Several paradoxical developments were noticeable in the economy of prewar China: the backwardness of agricultural production along with the growing habit of consuming and using imported modern manufactured goods; the concentration of light modern industry in the coastal Treaty Ports with apparent disregard for their sources of raw materials and the market of their products, both of which were predominantly in the interior; emphasis on railway construction in a relatively small coastal area, with hardly any mileage built in the much larger area of the country's interior, and a simultaneous lack of other modern transportation facilities in interior regions. Other noticeable factors were the neglect of flood control and irrigation in spite of China's dependence on agriculture; the lack of active export promotion despite the strong need for imports; and the failure to develop heavy industry despite the large-scale defense expenditures. All this helped to set the stage for frequent shortages of food and agricultural staples and the consequent need for emergency imports. Furthermore, the interior depended on the Treaty Ports for its manufactured consumption goods; all heavy industrial goods had to be imported; all heavy ammunitions and war equipment, and most minor strategic materials, likewise, were imported; the trade balance was chronically adverse; distribution of goods was difficult, slow, and costly.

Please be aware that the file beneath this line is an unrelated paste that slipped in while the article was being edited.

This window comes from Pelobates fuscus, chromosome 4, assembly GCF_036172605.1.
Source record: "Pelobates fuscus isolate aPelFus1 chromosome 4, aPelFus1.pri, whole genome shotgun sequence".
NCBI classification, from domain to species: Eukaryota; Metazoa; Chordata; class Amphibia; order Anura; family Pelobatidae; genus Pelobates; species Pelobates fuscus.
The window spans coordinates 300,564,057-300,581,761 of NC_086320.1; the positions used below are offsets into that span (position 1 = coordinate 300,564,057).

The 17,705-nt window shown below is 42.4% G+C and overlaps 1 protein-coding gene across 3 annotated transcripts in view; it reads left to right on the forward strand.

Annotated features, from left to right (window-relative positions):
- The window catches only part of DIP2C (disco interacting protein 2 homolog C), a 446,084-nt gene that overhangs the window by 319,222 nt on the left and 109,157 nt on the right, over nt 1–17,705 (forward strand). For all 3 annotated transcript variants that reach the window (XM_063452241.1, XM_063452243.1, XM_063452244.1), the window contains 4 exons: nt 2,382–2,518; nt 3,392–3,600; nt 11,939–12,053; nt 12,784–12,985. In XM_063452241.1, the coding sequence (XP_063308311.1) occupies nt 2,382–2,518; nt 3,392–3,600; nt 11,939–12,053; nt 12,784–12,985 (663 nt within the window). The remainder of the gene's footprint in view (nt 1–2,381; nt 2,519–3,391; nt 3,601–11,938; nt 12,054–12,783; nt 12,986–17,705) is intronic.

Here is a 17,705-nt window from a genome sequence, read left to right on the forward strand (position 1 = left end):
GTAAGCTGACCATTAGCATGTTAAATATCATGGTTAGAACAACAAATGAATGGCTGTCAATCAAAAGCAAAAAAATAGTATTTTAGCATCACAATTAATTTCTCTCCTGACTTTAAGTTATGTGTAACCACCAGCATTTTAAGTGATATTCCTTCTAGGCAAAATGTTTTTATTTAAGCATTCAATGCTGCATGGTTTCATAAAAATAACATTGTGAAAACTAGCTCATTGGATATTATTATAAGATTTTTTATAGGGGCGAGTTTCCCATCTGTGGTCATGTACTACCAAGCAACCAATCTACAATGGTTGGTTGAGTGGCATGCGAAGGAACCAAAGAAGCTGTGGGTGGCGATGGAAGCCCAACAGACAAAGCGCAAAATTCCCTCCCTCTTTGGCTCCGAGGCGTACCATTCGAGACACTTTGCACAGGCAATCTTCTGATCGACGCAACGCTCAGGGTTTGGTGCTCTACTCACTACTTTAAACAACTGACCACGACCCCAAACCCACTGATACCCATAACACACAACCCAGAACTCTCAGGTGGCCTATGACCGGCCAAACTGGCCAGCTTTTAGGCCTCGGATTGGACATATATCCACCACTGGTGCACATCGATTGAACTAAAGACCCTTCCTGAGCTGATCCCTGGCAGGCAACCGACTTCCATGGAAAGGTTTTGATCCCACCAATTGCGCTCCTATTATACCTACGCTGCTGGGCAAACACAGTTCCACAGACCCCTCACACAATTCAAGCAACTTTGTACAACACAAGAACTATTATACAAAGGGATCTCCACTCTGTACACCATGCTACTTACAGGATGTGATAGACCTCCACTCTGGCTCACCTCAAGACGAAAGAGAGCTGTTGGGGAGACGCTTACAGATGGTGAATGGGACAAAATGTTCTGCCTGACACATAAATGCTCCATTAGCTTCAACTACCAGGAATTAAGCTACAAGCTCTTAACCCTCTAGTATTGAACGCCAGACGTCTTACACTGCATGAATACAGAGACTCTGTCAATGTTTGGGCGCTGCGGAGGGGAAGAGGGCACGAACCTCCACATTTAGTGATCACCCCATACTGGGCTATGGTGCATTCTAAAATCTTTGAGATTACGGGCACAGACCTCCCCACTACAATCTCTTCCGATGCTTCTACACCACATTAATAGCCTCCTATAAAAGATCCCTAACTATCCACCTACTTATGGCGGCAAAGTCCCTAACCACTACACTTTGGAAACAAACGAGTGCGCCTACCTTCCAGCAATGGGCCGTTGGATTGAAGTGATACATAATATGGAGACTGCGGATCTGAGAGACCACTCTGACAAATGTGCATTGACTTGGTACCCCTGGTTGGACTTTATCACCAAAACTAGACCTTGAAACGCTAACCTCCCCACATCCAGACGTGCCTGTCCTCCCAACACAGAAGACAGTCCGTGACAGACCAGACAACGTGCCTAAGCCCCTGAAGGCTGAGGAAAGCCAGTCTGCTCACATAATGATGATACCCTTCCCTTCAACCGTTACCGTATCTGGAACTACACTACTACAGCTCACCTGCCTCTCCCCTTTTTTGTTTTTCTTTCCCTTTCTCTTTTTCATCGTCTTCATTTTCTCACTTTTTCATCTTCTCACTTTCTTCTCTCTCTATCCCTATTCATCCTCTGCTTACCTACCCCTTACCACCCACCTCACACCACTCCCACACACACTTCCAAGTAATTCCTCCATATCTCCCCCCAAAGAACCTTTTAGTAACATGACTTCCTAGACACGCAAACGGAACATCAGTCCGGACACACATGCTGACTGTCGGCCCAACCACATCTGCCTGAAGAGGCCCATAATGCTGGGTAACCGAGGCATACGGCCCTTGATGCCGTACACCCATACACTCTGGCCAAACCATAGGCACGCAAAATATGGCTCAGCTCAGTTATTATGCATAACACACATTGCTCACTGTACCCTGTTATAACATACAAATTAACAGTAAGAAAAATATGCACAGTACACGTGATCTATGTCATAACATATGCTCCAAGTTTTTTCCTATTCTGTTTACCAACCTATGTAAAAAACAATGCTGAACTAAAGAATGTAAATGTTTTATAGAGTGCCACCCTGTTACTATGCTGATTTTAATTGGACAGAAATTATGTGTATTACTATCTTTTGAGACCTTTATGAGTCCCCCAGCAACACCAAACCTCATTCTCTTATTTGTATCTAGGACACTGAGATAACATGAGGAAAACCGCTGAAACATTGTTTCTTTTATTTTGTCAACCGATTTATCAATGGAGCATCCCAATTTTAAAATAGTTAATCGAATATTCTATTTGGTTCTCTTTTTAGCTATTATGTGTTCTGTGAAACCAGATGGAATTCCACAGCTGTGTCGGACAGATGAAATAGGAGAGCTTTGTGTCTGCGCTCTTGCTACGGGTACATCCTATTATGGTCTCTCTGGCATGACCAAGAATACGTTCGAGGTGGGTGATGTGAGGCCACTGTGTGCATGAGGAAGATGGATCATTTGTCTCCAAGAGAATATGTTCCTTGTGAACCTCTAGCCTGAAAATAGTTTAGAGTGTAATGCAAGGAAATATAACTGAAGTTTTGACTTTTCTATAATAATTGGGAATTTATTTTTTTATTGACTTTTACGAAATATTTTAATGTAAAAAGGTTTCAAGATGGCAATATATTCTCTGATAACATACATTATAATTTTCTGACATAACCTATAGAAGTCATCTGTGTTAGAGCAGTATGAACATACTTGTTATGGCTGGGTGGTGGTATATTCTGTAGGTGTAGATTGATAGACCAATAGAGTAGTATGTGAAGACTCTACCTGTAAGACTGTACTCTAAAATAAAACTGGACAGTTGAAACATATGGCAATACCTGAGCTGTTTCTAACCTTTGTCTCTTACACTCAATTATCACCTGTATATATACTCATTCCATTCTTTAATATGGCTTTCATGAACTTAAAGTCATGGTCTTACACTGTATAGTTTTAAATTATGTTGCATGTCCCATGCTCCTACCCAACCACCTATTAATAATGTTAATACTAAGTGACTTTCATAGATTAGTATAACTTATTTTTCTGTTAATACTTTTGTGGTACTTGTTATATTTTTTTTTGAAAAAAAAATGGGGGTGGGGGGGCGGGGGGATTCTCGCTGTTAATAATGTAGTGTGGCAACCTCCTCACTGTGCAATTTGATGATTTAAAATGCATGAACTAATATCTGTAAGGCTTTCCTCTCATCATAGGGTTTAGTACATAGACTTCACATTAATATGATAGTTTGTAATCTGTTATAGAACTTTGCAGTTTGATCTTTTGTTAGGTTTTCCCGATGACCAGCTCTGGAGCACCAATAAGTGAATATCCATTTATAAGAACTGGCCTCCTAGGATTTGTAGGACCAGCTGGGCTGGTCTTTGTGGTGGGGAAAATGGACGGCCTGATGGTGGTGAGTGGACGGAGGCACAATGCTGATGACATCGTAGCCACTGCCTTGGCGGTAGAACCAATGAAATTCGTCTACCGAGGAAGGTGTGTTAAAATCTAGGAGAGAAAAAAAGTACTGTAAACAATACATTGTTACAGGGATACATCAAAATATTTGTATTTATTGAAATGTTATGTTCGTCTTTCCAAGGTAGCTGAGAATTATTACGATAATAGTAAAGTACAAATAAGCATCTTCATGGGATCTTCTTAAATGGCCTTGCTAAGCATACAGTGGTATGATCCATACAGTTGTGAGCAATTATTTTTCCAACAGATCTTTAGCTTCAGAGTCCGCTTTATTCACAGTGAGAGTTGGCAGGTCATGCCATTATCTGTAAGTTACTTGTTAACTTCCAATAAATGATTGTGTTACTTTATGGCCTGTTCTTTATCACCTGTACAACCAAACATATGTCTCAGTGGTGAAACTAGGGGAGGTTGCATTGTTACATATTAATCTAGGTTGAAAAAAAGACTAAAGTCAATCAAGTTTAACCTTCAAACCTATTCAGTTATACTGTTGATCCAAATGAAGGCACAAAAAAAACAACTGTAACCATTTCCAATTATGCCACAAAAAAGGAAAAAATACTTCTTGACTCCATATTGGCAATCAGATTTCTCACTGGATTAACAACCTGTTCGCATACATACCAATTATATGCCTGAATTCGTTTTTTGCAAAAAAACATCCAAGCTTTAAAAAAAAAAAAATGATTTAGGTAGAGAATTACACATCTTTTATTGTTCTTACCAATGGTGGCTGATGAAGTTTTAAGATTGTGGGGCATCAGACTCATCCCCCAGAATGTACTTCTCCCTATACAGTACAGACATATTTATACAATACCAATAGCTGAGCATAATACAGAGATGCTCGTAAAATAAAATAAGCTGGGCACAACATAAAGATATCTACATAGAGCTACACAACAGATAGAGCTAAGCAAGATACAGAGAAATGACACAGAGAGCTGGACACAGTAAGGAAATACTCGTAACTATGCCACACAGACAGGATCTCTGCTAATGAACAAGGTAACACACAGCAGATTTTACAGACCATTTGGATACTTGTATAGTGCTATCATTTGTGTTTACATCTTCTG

Foreign investment and overseas Chinese remittances filled the foreign trade gap in peacetime and permitted a higher level of imports than China's exports earned. The Treaty Ports, which imported foreign capital goods and raw materials whenever these were locally